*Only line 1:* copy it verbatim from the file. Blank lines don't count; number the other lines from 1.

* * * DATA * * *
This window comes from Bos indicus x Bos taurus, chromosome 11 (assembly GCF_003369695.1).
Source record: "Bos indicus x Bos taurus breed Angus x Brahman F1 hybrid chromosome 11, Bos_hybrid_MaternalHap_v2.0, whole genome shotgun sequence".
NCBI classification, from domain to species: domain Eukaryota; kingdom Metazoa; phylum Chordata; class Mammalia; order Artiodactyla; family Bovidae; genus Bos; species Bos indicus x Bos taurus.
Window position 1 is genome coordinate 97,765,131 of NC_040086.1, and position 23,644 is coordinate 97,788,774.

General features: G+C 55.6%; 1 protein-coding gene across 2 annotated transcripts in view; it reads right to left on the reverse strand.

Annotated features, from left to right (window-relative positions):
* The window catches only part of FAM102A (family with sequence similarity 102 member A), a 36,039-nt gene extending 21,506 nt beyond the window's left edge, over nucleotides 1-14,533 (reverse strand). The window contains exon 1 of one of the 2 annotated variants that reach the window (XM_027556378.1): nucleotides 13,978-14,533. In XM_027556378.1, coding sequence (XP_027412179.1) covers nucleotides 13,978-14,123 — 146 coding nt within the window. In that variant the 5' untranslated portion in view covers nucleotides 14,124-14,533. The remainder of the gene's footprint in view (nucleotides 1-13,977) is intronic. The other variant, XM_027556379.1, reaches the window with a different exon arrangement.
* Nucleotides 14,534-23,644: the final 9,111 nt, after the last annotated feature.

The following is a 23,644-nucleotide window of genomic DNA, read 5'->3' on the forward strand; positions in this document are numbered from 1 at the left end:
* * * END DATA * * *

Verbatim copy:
This window comes from Bos indicus x Bos taurus, chromosome 11 (assembly GCF_003369695.1).